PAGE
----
Tag Archives: Vintage Fender

Fender Highway One Telecaster, Honey Blonde

The Fender Telecaster is one of the most iconic guitars in history.  From Keith Richards to Bruce Springsteen to Joe Strummer to George Harrison, no player can resist its unique allure.  Able to function equally well in country, rock, jazz and blues, the Tele knows no boundaries.  In good company, I too was taken in by its siren song , and have been under its spell ever since . . .

Not long ago, Fall 2009 to be exact, I began to get serious about collecting guitars.  Like most beginning collectors, I wanted to start with the basics – and there is none more basic than the Fender Stratocaster.  So, I began my journey by purchasing a Fender Highway One Series Stratocaster.  Smitten with my acquisition, I soon decided to move on to the second collection essential – the Telecaster.  Just a few months later I went window shopping on the historic West 48th street in New York City, and a quick dip into Sam Ash resulted in the second addition to my budding collection.

The Fender Highway One series is(was) a unique transitional series for the Fender corporation.  Although still available, the HWY 1 is on its way out, and will soon be completely discontinued (or more appropriately, replaced by the American Special series).  The idea behind this slew of guitars was to make an affordable, entry level, USA-made Fender guitar.  Most guitar players are aware of the great discrepancy between an American-made Fender and a Mexican-made Fender, but for those unaware, generally there is a huge difference in materials, craftsmanship, overall quality and most importantly, holding of value.  Although Mexican-made Fenders are cheaper, they depreciate drastically upon purchase, and are typically sub-par instruments, while American-made Fenders hold value and are of higher quality, they are upwards of $1000.  To bridge the gap, Fender created the HWY 1 series – American-made guitars at approximately $700.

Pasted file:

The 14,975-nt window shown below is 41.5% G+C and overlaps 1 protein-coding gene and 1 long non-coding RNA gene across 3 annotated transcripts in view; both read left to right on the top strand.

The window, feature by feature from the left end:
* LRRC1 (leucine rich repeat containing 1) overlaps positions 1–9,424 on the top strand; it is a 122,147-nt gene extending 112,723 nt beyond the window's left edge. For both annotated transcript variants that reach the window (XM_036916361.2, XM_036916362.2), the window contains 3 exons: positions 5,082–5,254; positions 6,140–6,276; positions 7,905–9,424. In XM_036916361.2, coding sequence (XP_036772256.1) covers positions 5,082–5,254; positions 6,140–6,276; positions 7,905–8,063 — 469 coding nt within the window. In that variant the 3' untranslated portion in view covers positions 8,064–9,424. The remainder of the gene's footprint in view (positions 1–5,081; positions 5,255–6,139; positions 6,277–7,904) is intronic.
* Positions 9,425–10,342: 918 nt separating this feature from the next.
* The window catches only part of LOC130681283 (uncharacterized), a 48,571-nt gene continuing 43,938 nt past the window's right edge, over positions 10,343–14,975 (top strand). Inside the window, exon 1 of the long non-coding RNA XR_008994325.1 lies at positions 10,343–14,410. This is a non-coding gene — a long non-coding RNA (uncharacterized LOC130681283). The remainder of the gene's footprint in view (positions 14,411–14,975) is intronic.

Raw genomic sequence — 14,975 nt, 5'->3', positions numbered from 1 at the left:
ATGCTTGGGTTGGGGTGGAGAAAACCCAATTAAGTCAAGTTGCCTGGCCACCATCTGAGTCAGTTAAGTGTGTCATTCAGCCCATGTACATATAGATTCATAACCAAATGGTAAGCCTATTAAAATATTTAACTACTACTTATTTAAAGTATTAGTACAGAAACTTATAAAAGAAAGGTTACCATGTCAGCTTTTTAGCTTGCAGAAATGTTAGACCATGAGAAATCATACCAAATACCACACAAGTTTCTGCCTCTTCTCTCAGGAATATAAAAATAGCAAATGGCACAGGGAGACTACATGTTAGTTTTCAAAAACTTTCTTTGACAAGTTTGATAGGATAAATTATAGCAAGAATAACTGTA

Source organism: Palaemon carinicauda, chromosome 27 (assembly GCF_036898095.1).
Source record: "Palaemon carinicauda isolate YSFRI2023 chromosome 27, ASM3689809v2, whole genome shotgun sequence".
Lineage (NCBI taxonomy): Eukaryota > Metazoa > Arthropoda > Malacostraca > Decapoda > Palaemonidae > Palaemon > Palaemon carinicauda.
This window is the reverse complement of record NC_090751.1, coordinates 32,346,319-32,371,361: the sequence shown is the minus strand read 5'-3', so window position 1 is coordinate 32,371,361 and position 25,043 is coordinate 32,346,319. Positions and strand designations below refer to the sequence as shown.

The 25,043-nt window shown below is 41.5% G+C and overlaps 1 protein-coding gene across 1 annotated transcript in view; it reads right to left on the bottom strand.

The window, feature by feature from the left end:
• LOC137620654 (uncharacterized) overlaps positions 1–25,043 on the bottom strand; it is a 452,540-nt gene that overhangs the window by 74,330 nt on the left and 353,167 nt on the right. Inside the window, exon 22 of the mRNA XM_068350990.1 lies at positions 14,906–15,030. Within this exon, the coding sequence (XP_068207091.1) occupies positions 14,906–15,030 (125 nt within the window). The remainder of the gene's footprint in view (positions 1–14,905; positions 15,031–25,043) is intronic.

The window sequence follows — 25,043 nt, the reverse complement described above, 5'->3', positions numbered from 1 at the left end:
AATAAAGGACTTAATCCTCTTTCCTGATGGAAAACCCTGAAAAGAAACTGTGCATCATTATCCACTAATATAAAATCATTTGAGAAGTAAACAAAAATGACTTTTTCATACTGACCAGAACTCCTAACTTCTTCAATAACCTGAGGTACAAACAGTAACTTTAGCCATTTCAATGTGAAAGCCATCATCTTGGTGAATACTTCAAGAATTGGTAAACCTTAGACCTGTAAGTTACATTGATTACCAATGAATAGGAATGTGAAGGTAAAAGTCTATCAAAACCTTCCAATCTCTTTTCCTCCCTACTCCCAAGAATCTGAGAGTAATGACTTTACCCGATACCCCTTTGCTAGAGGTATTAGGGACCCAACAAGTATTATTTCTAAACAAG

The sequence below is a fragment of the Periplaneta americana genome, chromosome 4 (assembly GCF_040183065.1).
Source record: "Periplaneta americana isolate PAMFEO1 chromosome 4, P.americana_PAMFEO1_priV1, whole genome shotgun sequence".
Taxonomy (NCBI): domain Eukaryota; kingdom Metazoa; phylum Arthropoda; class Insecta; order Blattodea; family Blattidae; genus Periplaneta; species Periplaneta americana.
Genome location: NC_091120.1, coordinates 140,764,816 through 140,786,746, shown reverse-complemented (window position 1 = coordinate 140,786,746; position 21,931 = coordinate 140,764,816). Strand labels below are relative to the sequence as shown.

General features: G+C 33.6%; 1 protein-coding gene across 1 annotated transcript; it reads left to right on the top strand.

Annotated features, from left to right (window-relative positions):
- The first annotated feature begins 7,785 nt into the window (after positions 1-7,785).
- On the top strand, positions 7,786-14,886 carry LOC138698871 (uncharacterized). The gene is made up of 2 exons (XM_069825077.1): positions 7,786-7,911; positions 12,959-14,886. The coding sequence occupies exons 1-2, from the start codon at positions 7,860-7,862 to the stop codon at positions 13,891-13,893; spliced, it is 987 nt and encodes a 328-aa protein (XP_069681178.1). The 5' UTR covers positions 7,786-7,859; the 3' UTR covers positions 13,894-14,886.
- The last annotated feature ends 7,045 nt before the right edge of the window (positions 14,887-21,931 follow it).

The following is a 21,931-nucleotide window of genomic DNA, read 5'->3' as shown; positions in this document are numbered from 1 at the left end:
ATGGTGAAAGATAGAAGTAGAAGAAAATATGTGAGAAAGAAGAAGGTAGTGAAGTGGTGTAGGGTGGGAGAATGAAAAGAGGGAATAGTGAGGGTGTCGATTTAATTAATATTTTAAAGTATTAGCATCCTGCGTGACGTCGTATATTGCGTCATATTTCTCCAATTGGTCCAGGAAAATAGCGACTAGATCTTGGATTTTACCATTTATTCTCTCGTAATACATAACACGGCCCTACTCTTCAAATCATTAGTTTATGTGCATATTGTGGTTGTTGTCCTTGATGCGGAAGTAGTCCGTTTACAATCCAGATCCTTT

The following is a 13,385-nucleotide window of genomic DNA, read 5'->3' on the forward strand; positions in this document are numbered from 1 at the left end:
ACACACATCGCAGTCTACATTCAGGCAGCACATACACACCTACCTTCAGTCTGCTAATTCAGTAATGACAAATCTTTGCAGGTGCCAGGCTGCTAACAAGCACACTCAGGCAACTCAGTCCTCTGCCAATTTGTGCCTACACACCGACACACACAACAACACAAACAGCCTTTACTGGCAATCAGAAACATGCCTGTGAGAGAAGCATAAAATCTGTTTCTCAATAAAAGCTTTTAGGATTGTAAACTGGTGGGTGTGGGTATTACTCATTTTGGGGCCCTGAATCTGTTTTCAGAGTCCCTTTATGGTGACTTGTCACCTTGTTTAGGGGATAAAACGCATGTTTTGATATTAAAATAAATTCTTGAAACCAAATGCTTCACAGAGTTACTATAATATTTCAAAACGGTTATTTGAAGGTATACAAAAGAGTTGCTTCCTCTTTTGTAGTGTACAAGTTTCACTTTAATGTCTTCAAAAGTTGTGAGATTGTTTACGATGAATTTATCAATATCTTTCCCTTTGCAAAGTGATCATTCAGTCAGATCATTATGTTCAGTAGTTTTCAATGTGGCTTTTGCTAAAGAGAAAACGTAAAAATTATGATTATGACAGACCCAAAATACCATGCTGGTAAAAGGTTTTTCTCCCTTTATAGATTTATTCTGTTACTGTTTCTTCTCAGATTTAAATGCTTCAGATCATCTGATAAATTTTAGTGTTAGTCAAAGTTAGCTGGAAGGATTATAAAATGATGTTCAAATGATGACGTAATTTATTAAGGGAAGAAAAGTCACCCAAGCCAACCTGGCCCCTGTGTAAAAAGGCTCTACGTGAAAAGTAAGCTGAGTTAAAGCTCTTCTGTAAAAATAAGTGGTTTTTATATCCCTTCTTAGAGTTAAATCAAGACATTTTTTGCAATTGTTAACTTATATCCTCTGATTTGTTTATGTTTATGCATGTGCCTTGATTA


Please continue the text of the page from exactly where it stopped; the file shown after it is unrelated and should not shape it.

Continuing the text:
The Fender HWY 1 Tele is modeled after the 1970s Fender aesthetic.  It has classic block lettering on the headstock, and a vintage styled bridge and saddles.  The body is a huge hunk of Alder, there are 22 jumbo frets and a modern C-shaped neck.  One of the coolest and most unique things about this model is its Satin Nitrocellulose lacquer finish.  In congruence with vintage Fenders, this thin finish allows the body to breathe and vibrate with the strings, giving the guitar a more “live” feel.  The finish color is Honey Blonde, and in combination with the NC lacquer, has translucence, allowing the body’s wood grain to show through.  Ultimately, this guitar has the look and feel of a 1970s Tele, with modern playability and price tag.

I think this guitar is awesome.  I have since sold my HWY 1 Strat, but I can’t part with the Tele – it feels like a worn in pair of shoes, fits like a glove, feels like butter, etc.  It’s one of the most comfortable guitars I have ever played and the HWY 1 styling looks amazing.  I use it as my travel guitar, and despite having been stowed away for thousands of miles, has never given me any problems.  I have heard complaints about the finish wearing in too quickly, but personally I think its a perk, giving each individual instrument character (plus I love the “liveliness” of NC lacquer).  You will notice that I have replaced the neck PU with a Lollar Charlie Christian PU – but I will save that for another review.  Overall, I use this axe to play jazz, blues, country and solo chord-melody arrangements, and find its sounds and look continuously inspiring.

So go out and get one while they’re still available!  As we all know, American made, discontinued Fenders can become pretty valuable over time – and why not get some quality playing with a great guitar in while you wait!

Advertisements
Tagged , , , , , , , , , , , ,